• atenolol;
  • propranolol;
  • myofibrillar ATPase;
  • myosin heavy chain;
  • troponin I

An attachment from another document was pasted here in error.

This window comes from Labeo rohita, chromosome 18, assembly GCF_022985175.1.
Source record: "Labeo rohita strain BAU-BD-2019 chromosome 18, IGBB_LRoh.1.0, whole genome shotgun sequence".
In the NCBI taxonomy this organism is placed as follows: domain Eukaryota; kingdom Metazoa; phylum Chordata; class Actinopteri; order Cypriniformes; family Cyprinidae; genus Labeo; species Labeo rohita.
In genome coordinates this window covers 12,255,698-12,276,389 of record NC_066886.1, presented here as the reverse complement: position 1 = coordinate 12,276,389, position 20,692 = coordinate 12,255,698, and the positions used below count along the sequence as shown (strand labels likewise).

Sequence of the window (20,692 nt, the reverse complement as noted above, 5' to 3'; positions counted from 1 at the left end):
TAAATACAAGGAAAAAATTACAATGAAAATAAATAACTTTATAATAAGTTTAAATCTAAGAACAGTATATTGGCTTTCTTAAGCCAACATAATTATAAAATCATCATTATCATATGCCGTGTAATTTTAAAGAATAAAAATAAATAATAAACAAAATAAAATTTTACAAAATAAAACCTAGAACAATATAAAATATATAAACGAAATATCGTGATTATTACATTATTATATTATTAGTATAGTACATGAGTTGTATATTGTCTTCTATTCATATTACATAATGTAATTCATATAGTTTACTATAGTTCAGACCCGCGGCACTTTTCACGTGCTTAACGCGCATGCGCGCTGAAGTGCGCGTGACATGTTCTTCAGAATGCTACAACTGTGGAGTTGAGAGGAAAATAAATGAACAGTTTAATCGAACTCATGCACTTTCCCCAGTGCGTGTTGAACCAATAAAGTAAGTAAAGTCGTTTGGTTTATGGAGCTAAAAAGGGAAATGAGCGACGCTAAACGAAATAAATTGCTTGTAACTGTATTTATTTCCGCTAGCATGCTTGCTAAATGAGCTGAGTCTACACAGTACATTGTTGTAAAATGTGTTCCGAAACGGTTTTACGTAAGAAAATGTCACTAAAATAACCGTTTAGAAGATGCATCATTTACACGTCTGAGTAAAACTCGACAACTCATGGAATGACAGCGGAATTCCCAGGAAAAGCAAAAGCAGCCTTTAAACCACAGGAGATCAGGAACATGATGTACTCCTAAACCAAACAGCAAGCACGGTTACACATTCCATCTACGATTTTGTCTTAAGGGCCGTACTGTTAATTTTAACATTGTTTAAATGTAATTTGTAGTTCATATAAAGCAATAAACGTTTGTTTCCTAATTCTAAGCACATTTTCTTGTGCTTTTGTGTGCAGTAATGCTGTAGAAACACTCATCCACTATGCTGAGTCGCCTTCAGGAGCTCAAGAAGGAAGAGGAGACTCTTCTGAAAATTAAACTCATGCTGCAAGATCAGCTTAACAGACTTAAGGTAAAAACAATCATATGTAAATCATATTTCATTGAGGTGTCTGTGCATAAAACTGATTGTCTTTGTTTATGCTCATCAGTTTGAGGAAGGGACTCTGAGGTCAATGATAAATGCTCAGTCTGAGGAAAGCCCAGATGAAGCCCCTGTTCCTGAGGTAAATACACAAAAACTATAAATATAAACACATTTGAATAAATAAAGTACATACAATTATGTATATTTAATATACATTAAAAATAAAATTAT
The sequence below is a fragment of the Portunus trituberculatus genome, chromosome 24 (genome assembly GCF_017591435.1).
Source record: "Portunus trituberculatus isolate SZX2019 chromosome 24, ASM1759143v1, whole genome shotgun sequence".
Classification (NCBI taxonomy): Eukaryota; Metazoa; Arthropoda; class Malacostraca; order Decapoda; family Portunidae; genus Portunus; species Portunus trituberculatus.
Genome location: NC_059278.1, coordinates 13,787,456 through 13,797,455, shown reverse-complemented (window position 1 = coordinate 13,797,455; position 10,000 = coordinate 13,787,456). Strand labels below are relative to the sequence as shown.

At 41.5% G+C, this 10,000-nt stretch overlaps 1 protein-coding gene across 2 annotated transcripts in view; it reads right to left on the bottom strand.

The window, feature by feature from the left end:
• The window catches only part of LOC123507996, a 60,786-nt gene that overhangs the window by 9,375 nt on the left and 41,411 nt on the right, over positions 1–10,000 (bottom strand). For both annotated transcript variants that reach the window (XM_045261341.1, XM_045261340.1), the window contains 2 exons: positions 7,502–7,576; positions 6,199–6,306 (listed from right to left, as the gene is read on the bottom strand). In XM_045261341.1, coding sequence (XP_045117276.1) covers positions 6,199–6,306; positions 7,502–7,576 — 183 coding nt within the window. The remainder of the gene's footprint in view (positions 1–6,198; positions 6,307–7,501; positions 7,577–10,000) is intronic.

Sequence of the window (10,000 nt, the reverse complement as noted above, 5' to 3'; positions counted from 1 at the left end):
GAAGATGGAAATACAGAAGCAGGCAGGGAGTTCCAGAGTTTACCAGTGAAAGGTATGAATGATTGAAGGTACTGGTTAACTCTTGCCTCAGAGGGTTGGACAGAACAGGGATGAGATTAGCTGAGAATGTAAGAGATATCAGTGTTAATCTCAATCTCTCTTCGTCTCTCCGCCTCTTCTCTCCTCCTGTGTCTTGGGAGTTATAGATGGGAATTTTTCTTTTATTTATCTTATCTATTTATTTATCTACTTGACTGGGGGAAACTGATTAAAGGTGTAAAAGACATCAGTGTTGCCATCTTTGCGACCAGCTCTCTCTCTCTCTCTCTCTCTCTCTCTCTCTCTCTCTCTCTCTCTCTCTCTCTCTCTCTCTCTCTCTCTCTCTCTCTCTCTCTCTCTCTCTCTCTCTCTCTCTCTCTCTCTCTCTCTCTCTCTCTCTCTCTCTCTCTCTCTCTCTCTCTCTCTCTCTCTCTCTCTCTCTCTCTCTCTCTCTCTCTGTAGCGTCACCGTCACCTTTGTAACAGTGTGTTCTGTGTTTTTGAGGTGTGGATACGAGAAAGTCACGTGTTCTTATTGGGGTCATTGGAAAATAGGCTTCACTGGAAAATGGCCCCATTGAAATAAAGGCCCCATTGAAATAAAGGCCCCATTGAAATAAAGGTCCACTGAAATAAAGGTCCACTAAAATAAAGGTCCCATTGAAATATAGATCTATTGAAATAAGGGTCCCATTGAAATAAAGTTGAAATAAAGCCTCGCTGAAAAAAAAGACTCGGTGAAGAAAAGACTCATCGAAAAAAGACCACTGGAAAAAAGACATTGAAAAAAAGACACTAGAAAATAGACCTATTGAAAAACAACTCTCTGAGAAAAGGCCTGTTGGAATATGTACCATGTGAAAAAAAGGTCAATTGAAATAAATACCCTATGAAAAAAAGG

Although β-adrenoceptor (β-AR) blockade is an important mode of therapy for congestive heart failure (CHF), subcellular mechanisms associated with its beneficial effects are not clear. Three weeks after inducing myocardial infarction (MI), rats were treated daily with or without 20 and 75 mg/kg atenolol, a selective β1-AR antagonist, or propranolol, a non-selective β-AR antagonist, for 5 weeks. Sham operated rats served as controls. All animals were assessed haemodynamically and echocardiographically and the left ventricle (LV) was processed for the determination of myofibrillar ATPase activity, α- and β-myosin heavy chain (MHC) isoforms and gene expression as well as cardiac troponin I (cTnI) phosphorylation. Both atenolol and propranolol at 20 and 75 mg/kg doses attenuated cardiac hypertrophy and lung congestion in addition to increasing LV ejection fraction and LV systolic pressure as well as decreasing heart rate, LV end-diastolic pressure and LV diameters in the infarcted animals. Treatment of infarcted animals with these agents also attenuated the MI-induced depression in myofibrillar Ca2+-stimulated ATPase activity and phosphorylated cTnI protein content. The MI-induced decrease in α-MHC and increase in β-MHC protein content were attenuated by both atenolol and propranolol at low and high doses; however, only high dose of propranolol was effective in mitigating changes in the gene expression for α-MHC and β-MHC. Our results suggest that improvement of cardiac function by β-AR blockade in CHF may be associated with attenuation of myofibrillar remodelling.